Tags Posts tagged with "Apples"


Apple Coffee Cake

By Heidi Sutton

Last week’s recipes were two variations of apple pie; this week are two apple cakes. Both made with vegetable oil instead of butter, they are a perfect way to celebrate a sweet and fruitful New Year for Rosh Hashanah.

Apple Cake

YIELD: Makes 8 servings


3 cups crisp apples, peeled, cored and diced

3 teaspoons cinnamon

6 tablespoons, plus 2 cups, sugar, divided

3 cups flour

3 teaspoons baking powder

1 teaspoon salt

1 cup vegetable oil

4 eggs, beaten

1/4 cup orange juice

1 teaspoon vanilla

icing (optional)


Heat oven to 350 F. In medium bowl, mix apples, cinnamon and 5 tablespoons sugar until combined. Set aside.

In large bowl, mix flour, 2 cups sugar, baking powder and salt until combined. Form well in middle of mixture. Add oil, eggs, orange juice and vanilla; mix until blended.

 In springform pan, pour half of batter. Add apple mixture. Pour remaining batter over apple mixture. Sprinkle remaining sugar over batter. Bake 40-50 minutes, or until top is golden brown and tester comes out clean and dry. Drizzle with icing, if desired.

Apple Coffee Cake

YIELD: Makes 10 servings


5 cups tart apples, cored, peeled and chopped

1 cup sugar

1 cup dark raisins

1/4 cup vegetable oil

2 teaspoons vanilla

1 egg, beaten

2 1/2 cups sifted all-purpose flour

1 1/2 teaspoons baking soda

2 teaspoons ground cinnamon

Preheat oven to 350 F. Lightly oil 13-by-9-by-2-inch pan.


In large mixing bowl, combine apples with sugar and raisins; mix well. Let stand 30 minutes. Stir in oil, vanilla and egg.

Sift together flour, baking soda and cinnamon. Using about 1/3 of mix at a time, add to apple mixture, stirring just enough to moisten dry ingredients. Turn batter into pan. Bake 35-40 minutes until toothpick inserted in center of cake comes out clean. Cool cake slightly before serving.

On the web:

Check out a recipe for Crown Raisin Challah at www.tbrnewsmedia.com

Halloween treats take center stage in October. And what can be better this time of year than a fresh autumn apple coated in a sweet candy shell?

Candied Apples


15 apples

2 cups white sugar

1 cup light corn syrup 1 1/2 cups water

8 drops red food coloring


Lightly grease cookie sheets and insert craft sticks into whole, stemmed apples. In a medium saucepan over medium-high heat, combine sugar, corn syrup and water. Heat to 300 to 310 F, or until a small amount of syrup dropped into cold water forms hard, brittle threads. Remove from heat and stir in food coloring. Holding the apple by its stick, dip in the syrup and turn to coat evenly. Place on prepared sheets to harden.

Old-Fashioned Caramel Apples


12 medium apples

2 cups granulates sugar

1 cup packed light brown sugar

2⁄3 cup light corn syrup

1⁄2 cup butter or margarine

1 cup half-and-half (10%) cream or evaporated milk

1 teaspoon salt

2 teaspoons vanilla extract

2 cups chopped pecans, 11⁄2 cups sweetened flaked coconut or 2 cups crisp rice cereal (optional)


Wash and dry the apples. Remove the stems. Insert a popsicle stick into the stem end of each apple, using a twist-like motion so that the apple will not split. Cover a large countertop area or a large baking sheet with waxed paper. In a large heavy kettle over medium-low heat, bring the granulated and brown sugars, corn syrup, butter, half-and-half and salt to a boil, stirring until the sugars dissolve and the mixture begins to boil. Cook, gently stirring to prevent scorching, to the firm ball stage (246 F). Stir in the vanilla. Remove from the heat. Cool until the mixture thickens slightly.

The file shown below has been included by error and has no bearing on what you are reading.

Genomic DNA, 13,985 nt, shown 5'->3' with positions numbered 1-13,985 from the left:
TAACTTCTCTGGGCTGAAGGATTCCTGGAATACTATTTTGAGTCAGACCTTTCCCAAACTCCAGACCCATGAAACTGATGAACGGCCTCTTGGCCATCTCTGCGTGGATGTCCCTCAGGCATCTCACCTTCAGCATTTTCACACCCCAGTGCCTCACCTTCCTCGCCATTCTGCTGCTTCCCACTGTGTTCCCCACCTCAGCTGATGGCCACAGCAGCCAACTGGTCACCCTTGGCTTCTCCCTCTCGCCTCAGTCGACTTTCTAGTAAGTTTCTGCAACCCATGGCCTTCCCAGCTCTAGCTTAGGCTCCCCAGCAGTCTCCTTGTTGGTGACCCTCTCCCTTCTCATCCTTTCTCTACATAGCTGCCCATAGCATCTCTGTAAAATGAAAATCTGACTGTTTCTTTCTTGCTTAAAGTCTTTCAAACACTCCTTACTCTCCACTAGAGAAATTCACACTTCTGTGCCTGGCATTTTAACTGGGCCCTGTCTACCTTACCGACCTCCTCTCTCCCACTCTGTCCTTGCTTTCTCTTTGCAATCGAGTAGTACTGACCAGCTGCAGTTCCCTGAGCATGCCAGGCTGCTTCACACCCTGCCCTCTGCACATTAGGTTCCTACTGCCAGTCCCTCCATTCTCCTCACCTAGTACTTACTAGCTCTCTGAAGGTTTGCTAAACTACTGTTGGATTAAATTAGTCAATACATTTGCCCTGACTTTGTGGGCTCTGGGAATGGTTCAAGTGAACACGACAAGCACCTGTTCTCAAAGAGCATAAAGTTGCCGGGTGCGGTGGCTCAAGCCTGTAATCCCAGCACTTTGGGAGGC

Hold each apple by the wooden skewer and quickly twirl into the caramel, tilting the pan to cover the apple with caramel. Remove the apple from the caramel, allow the excess caramel to drip into the pan and then twirl the apple again to spread the caramel smoothly over the apple. Use a spoon to coat any part of the apple not covered with caramel. If desired, roll the coated apples in the toppings before the caramel sets. Place on the waxed paper until the coating is firm. Store in a cool place.

Hot mulled apple cider

When hosting friends and family at home, it’s understandable that hosts direct so much of their focus to the foods they plan to serve. The main course is often the focal point and most memorable aspect of a dinner party, and that’s true whether the get-together is a backyard barbecue, a holiday meal with the family or a formal affair with colleagues.

Food might be a focal point, but guests also will need something to drink. Traditional spirits like wine and cocktails are the standard, but hosts who want to get a little creative should not hesitate to do so. When choosing a special beverage, timing is everything. Guests will want to cool down on warm summer evenings, so something cold and refreshing can make for the perfect signature cocktail. When hosting on nights when the mercury has dropped, a warm beverage can heat up guests in a matter of minutes. On such nights, hosts can serve this version of “Hot Mulled (Sherried) Apple Cider” courtesy of Laurey Masterton’s “The Fresh Honey Cookbook” (Storey). One added benefit to Masterton’s recipe is it can produce a welcoming winter aroma, helping hosts establish a warm ambiance for the festivities.

Hot Mulled Apple Cider

YIELD:  Serves 16


1 gallon apple cider

1 orange, unpeeled, cut into slices

1⁄4 cup whole cloves

4 sticks cinnamon

1⁄4 cup honey

1 cup sherry (optional)


Combine the cider, orange slices, cloves, cinnamon, and honey in a large pot over medium heat. If you are picky about things floating in your cider, make a little bundle out of cheesecloth and place the cinnamon and cloves inside before adding to the cider. I like to chew on cloves, so I just toss everything in. Bring to a boil, and then reduce to a simmer over low heat for an hour or so to spread these lovely winter aromas around your home. If you’re serving it to adults, add the sherry. It might make everyone want to go sledding!